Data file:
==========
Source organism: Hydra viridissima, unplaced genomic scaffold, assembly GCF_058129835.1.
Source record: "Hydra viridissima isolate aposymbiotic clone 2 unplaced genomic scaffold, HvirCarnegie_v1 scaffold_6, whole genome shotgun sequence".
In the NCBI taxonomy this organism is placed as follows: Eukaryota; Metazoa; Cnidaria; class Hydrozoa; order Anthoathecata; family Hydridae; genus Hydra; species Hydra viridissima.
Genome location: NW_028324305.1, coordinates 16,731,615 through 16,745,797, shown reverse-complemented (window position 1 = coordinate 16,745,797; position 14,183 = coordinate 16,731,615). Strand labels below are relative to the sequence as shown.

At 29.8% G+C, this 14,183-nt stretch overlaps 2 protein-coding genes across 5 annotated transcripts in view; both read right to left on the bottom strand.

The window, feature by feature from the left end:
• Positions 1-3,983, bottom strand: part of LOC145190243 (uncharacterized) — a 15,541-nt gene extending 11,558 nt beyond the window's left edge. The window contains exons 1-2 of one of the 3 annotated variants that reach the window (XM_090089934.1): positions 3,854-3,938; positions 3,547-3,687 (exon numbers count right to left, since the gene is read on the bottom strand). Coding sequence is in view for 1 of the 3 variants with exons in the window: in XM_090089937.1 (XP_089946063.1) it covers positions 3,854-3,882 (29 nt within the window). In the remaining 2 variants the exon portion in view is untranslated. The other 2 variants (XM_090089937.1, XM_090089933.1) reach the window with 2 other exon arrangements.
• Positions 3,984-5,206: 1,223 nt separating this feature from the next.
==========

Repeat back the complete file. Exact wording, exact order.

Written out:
Source organism: Hydra viridissima, unplaced genomic scaffold, assembly GCF_058129835.1.
Source record: "Hydra viridissima isolate aposymbiotic clone 2 unplaced genomic scaffold, HvirCarnegie_v1 scaffold_6, whole genome shotgun sequence".
In the NCBI taxonomy this organism is placed as follows: Eukaryota; Metazoa; Cnidaria; class Hydrozoa; order Anthoathecata; family Hydridae; genus Hydra; species Hydra viridissima.
Genome location: NW_028324305.1, coordinates 16,731,615 through 16,745,797, shown reverse-complemented (window position 1 = coordinate 16,745,797; position 14,183 = coordinate 16,731,615). Strand labels below are relative to the sequence as shown.

At 29.8% G+C, this 14,183-nt stretch overlaps 2 protein-coding genes across 5 annotated transcripts in view; both read right to left on the bottom strand.

The window, feature by feature from the left end:
• Positions 1-3,983, bottom strand: part of LOC145190243 (uncharacterized) — a 15,541-nt gene extending 11,558 nt beyond the window's left edge. The window contains exons 1-2 of one of the 3 annotated variants that reach the window (XM_090089934.1): positions 3,854-3,938; positions 3,547-3,687 (exon numbers count right to left, since the gene is read on the bottom strand). Coding sequence is in view for 1 of the 3 variants with exons in the window: in XM_090089937.1 (XP_089946063.1) it covers positions 3,854-3,882 (29 nt within the window). In the remaining 2 variants the exon portion in view is untranslated. The other 2 variants (XM_090089937.1, XM_090089933.1) reach the window with 2 other exon arrangements.
• Positions 3,984-5,206: 1,223 nt separating this feature from the next.